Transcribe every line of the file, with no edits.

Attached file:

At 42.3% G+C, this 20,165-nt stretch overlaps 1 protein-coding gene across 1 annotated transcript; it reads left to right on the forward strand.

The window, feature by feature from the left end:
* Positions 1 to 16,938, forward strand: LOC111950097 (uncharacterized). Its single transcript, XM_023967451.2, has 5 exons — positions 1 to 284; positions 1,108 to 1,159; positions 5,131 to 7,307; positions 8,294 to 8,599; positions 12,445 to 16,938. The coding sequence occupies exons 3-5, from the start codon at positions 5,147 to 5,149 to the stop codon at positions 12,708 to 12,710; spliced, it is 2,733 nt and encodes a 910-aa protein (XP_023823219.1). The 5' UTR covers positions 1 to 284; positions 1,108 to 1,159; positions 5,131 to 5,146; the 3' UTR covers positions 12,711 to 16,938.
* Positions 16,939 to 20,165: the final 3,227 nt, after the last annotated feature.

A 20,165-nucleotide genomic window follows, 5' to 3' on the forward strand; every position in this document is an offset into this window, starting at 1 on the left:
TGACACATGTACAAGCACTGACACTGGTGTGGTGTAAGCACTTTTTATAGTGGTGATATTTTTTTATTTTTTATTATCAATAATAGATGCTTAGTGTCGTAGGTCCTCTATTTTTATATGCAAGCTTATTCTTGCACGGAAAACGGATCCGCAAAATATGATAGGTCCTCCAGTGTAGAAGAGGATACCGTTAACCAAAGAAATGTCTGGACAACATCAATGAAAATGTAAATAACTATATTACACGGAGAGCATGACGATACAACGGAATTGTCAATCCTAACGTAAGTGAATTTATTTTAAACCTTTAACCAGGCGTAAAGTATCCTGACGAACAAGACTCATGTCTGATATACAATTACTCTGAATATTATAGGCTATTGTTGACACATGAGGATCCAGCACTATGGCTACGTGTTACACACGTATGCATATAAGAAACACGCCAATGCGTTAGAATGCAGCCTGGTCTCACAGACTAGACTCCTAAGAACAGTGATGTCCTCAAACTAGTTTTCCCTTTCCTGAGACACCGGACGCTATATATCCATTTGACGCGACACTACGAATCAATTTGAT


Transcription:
At 42.3% G+C, this 20,165-nt stretch overlaps 1 protein-coding gene across 1 annotated transcript; it reads left to right on the forward strand.

The window, feature by feature from the left end:
* Positions 1 to 16,938, forward strand: LOC111950097 (uncharacterized). Its single transcript, XM_023967451.2, has 5 exons — positions 1 to 284; positions 1,108 to 1,159; positions 5,131 to 7,307; positions 8,294 to 8,599; positions 12,445 to 16,938. The coding sequence occupies exons 3-5, from the start codon at positions 5,147 to 5,149 to the stop codon at positions 12,708 to 12,710; spliced, it is 2,733 nt and encodes a 910-aa protein (XP_023823219.1). The 5' UTR covers positions 1 to 284; positions 1,108 to 1,159; positions 5,131 to 5,146; the 3' UTR covers positions 12,711 to 16,938.
* Positions 16,939 to 20,165: the final 3,227 nt, after the last annotated feature.

A 20,165-nucleotide genomic window follows, 5' to 3' on the forward strand; every position in this document is an offset into this window, starting at 1 on the left:
TGACACATGTACAAGCACTGACACTGGTGTGGTGTAAGCACTTTTTATAGTGGTGATATTTTTTTATTTTTTATTATCAATAATAGATGCTTAGTGTCGTAGGTCCTCTATTTTTATATGCAAGCTTATTCTTGCACGGAAAACGGATCCGCAAAATATGATAGGTCCTCCAGTGTAGAAGAGGATACCGTTAACCAAAGAAATGTCTGGACAACATCAATGAAAATGTAAATAACTATATTACACGGAGAGCATGACGATACAACGGAATTGTCAATCCTAACGTAAGTGAATTTATTTTAAACCTTTAACCAGGCGTAAAGTATCCTGACGAACAAGACTCATGTCTGATATACAATTACTCTGAATATTATAGGCTATTGTTGACACATGAGGATCCAGCACTATGGCTACGTGTTACACACGTATGCATATAAGAAACACGCCAATGCGTTAGAATGCAGCCTGGTCTCACAGACTAGACTCCTAAGAACAGTGATGTCCTCAAACTAGTTTTCCCTTTCCTGAGACACCGGACGCTATATATCCATTTGACGCGACACTACGAATCAATTTGAT